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Tuesday, 21 April 2009
It is 100 years since one of the University of Adelaide's most famous alumni - Sir Douglas Mawson - returned from his first expedition to Antarctica.
The event was celebrated today at a ceremony organised by the South Australian Museum, commemorating the 100th anniversary of Mawson's return from Shackleton's British Antarctic Expedition.
During that expedition, Mawson was among the first men to reach the South Magnetic Pole.
Associated with the University of Adelaide for 50 years as a lecturer and Professor, Mawson was first appointed to the University in 1905 and retired in 1952. His academic career was interrupted by three expeditions to the Antarctic as well as his service during the First World War.
In addition to the British Antarctic Expedition of 1907-09, Mawson carried out expeditions to the Antarctic in 1911 and 1929, becoming famous as the sole survivor of the three-man sledging trip during the 1911 expedition.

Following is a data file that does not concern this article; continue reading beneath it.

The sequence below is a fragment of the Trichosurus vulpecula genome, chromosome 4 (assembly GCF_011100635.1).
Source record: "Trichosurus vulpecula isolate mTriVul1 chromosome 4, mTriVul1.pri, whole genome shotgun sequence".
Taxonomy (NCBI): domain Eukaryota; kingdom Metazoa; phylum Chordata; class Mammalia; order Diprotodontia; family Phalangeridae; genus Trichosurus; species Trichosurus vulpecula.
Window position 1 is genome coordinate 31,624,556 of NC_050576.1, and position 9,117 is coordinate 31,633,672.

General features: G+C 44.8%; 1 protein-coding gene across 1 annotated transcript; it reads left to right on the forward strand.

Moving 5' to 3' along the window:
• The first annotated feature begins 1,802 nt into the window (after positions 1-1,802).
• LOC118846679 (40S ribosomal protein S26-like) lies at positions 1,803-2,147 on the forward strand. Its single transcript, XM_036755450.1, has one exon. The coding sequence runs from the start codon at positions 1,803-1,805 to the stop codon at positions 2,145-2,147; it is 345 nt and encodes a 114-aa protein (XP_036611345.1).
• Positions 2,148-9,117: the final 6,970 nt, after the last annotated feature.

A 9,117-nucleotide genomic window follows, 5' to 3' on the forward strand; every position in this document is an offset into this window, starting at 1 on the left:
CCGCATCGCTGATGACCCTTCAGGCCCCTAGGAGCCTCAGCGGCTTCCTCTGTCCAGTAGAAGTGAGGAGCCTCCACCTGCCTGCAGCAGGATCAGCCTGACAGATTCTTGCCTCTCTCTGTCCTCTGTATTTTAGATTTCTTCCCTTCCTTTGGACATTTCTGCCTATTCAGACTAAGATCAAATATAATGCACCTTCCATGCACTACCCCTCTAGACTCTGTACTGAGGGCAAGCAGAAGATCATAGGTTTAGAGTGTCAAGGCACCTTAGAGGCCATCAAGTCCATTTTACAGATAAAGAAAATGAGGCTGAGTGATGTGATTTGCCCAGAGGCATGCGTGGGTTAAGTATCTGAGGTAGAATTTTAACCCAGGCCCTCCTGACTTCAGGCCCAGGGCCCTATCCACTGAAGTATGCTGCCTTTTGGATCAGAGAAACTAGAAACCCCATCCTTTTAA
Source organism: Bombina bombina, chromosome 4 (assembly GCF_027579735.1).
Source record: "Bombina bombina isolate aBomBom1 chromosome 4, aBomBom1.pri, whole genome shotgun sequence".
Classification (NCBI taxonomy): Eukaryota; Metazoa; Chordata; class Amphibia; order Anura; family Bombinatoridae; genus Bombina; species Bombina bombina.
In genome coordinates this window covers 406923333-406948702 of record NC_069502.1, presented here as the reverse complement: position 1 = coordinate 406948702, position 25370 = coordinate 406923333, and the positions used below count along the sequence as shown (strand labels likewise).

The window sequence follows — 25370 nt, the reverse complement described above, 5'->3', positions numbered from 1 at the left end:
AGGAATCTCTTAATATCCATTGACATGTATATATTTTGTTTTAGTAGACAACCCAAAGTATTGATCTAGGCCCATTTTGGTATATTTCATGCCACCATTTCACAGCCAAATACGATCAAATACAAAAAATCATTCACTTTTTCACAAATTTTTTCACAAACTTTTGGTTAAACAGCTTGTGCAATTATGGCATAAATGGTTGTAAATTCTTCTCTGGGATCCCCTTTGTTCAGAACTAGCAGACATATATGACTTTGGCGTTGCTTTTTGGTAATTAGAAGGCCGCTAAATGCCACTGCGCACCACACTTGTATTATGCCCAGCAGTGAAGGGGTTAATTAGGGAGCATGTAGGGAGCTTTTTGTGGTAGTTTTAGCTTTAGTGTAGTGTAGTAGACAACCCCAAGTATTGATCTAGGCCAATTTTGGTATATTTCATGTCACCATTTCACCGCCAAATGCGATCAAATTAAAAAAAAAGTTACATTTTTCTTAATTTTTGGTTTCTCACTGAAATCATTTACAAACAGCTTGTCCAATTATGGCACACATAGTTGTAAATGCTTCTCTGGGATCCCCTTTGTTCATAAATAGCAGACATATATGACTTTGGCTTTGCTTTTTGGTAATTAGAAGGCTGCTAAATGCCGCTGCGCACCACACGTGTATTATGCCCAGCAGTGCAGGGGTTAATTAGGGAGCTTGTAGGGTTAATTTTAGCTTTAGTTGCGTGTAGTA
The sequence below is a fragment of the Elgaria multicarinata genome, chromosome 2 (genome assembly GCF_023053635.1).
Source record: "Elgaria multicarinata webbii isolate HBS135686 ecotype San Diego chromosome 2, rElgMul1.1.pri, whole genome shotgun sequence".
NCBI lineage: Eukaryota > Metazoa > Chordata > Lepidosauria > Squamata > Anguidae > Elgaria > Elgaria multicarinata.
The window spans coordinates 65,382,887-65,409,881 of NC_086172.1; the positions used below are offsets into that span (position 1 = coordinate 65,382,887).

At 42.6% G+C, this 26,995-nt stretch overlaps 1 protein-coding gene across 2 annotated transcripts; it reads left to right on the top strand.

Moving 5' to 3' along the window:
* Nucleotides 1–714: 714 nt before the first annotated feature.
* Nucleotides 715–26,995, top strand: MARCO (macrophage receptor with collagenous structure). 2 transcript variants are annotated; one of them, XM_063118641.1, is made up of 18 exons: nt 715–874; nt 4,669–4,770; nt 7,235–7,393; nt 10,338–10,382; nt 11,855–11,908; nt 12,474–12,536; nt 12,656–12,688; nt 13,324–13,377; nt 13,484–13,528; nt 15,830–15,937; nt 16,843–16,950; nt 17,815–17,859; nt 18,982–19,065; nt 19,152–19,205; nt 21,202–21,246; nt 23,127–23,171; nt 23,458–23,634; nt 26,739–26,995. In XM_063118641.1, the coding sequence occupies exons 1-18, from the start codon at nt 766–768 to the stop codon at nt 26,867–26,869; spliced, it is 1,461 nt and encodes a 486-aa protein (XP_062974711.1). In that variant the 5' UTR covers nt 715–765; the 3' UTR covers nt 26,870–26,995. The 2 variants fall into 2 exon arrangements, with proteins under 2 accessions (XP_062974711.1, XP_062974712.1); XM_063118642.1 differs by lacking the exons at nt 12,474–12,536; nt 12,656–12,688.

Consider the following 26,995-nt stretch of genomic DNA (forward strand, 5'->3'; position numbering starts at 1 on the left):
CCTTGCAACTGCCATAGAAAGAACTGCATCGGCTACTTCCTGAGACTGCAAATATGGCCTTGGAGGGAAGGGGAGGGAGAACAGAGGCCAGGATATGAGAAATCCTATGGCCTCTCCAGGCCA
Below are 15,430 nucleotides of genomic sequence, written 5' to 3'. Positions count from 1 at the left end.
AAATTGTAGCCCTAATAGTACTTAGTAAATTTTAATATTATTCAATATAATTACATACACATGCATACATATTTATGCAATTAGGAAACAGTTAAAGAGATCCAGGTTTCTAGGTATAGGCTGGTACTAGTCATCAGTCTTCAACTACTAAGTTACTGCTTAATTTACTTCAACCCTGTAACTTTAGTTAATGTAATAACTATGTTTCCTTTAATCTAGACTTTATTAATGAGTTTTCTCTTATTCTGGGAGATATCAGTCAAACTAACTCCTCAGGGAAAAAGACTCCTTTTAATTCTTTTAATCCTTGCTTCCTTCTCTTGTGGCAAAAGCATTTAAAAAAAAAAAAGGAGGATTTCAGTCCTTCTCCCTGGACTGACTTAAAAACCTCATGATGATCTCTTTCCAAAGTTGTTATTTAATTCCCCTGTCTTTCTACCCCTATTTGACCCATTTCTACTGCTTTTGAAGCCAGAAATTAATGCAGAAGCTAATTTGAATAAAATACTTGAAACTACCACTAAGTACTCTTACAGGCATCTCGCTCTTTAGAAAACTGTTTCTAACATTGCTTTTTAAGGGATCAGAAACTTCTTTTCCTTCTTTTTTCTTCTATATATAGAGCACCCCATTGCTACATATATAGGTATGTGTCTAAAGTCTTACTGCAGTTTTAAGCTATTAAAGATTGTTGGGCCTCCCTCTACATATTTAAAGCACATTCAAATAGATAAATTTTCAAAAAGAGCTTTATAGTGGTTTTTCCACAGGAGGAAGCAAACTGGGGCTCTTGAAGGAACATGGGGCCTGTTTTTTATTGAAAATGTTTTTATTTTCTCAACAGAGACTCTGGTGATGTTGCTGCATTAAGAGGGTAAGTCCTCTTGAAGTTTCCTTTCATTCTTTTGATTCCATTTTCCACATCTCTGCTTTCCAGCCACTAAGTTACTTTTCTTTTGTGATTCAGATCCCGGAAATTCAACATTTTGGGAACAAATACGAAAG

His academic achievements have also been celebrated. While he was a lecturer in mineralogy and petrology at the University of Adelaide, Mawson identified the site for Australia's first uranium mine. As a Professor of Geology and Mineralogy at the University from 1921, he set up a highly effective teaching and research department.
The University of Adelaide boasts a great collection of artefacts from Mawson's expeditions in the Tate Museum, which is one of Australia's most impressive geology museums. The museum was established in 1925 and can be found in the Mawson Laboratories on the North Terrace Campus.
"The Mawson labs are an extraordinary place. It is great that the University of Adelaide honours the links that it has with Mawson," said Mark Pharaoh, the Mawson Senior Collection Manager from the South Australian Museum.
Professor Richard Russell, Pro Vice-Chancellor (Research Operations) from the University, Professor Robert Hill, Executive Dean of the Faculty of Sciences of the University as well as members of the Mawson family attended today's ceremony.